Wong et al (7) demonstrated the efficiency of the Sun-touch warmer with respect to a forced air warming device (Bair Hugger) by attaining oesophageal temperatures of 36 and 36.2[degrees]C respectively by the end of the surgery. Both the current study and that of Wong et al used similar standardised surgical procedures, albeit surgery in the latter study lasted only up to one hour. In contrast, Lee et al reported that final core temperatures at the end of surgery were 36[degrees]C in the Sun-touch and 36.4[degrees]C in the forced air warming device group (Bair Hugger), with a difference of 0.4[degrees]C. The conclusion was that the former device was not effective (8), albeit the surgical procedures were not standardised. Torrie et al found postoperative (rectal) temperatures in both Sun-touch and Bair Hugger warming patient groups were below 36[degrees]C. The procedures were done under spinal anaesthesia and it was concluded that neither of these devices were effective in preventing hypothermia11. The average procedure time was less than one hour. In the current study the median duration of surgery was about 1.5 hours and there was a possible added impact on temperature maintenance due to the laparoscopy. In laparoscopic insufflations there may be a drop in abdominal gas temperature from 36 to 27.7[degrees]C, eventually decreasing the overall core temperature by up to 1[degrees]C (5). Lee et al and Torrie et al both used the Sun-touch warmer on the hand. Our study and that of Wong et al used the warmer directed onto the face and this site may be more effective (7). Wong did not comment on any radiant warmer effect upon postoperative headache, the latter being a statistically significant complication of warming in our study. The mechanism of action may involve dilation of facial vessels leading to increasing blood volume to the head.

To transfer heat the Sun-touch warmer has to heat the subdermal vasculature in an area of high concentration of arteriovenous anastomoses, such as in the face, hands or feet (12). The face was the ideal site in our study. The infrared heat source penetrates the skin and heats arteriovenous anastomoses and further dilates it 40 times resulting in increased blood flow in the skin (13). This heated blood is returned to the heart via the venous system and then redistributed throughout thus increasing the core temperature.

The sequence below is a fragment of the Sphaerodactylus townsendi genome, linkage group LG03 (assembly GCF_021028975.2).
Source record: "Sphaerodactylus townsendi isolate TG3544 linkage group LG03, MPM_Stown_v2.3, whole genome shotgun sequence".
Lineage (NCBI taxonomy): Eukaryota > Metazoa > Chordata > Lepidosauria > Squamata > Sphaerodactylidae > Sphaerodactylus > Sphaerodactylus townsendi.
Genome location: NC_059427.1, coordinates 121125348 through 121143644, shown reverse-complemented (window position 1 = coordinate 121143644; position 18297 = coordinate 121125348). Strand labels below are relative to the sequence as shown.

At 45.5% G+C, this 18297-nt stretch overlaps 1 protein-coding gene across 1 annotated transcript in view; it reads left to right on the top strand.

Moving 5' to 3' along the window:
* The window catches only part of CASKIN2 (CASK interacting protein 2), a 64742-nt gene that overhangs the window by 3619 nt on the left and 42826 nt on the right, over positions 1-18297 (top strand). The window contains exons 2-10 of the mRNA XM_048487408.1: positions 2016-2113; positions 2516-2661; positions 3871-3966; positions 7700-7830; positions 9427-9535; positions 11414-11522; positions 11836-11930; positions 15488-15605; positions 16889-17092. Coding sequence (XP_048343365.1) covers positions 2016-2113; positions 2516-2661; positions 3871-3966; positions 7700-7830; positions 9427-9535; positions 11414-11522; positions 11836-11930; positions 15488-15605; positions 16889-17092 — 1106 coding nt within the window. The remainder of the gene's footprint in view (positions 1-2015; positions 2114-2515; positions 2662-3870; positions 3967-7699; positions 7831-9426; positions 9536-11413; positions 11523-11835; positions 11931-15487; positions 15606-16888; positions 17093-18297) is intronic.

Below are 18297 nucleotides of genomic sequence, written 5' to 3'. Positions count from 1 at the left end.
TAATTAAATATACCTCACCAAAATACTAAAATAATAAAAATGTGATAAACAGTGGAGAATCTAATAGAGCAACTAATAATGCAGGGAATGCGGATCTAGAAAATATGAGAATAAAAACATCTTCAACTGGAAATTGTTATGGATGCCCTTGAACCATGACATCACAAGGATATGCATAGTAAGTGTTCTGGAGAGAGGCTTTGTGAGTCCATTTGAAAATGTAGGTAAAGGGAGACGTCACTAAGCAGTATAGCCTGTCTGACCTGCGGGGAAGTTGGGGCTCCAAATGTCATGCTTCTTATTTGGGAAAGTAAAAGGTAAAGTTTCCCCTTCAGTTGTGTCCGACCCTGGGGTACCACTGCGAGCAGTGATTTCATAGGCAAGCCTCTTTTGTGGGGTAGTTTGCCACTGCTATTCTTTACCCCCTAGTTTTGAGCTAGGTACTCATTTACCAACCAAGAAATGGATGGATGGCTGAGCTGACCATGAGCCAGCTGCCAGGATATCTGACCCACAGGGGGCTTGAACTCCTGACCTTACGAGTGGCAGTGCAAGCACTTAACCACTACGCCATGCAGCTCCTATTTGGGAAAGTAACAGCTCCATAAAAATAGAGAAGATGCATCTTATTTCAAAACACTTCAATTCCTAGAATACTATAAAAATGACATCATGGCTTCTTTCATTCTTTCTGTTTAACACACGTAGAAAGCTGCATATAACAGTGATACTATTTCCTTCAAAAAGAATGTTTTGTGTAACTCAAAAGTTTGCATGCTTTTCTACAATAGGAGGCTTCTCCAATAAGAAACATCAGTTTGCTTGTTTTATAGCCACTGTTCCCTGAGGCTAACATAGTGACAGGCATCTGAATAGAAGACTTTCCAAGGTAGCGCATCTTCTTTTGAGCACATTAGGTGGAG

Apart from possible increase in incidence of headache, compared with the Warm-touch, other disadvantages to the Sun-touch warmer are sensor position changes with table height alteration and the unsuitability for use in peripheral vascular disease due to decreased transfer of heat. Positional adjustment during the cholangiogram caused shifting of the red spot position and required vigilance to prevent the red spot focussing on the eyes. Although the eyes were covered by tape during anaesthesia for safety, long exposure may go unnoticed with possible deleterious effects. With respect to cost, the Warm-touch costs about A$1800 and each disposable paper wrap is A$14. The one-time cost of Sun-touch is A$4500 and its use in high volume environments will have negligible cost implications. other advantages of the Sun-touch are that it consumes less power compared with Warm-touch and is suitable when Warm-touch is contraindicated. As the warmer occupies a small area of the face of the patient and it is away from the surgical site, there is less concern of infection (7).

Although we did not find an efficacy difference between the two devices, our sample number was small and the ability to detect a difference ([beta] error) was constrained. Using a linear mixed model (power simulations were performed using PASS 2008 software) (9) for a minimal detectable difference between groups of 0.6[degrees]C and 0.1[degrees]C within subjects, we had a power of 84% (95% confidence interval 74 to 92%) and 82% (95% confidence interval 71 to 91%) respectively. For a minimal detectable difference between groups of 0.5[degrees]C and 0.1[degrees]C within subjects there was a power of 70% (95% confidence interval 57 to 80%) and 83% (95% confidence interval 72 to 91%). Thus our ability to detect a between-group difference of 0.5[degrees]C, which we feel is a reasonable minimally important clinical difference, was marginal. The starting temperatures (recorded at T15 minutes) in our study were 36.2[degrees]C, consistent with other referenced studies and is expected during the first hour of general anaesthesia. These temperatures were maintained over time during anaesthesia (Figure 1), but a minority of patients had recorded postoperative hypothermia (Table 3).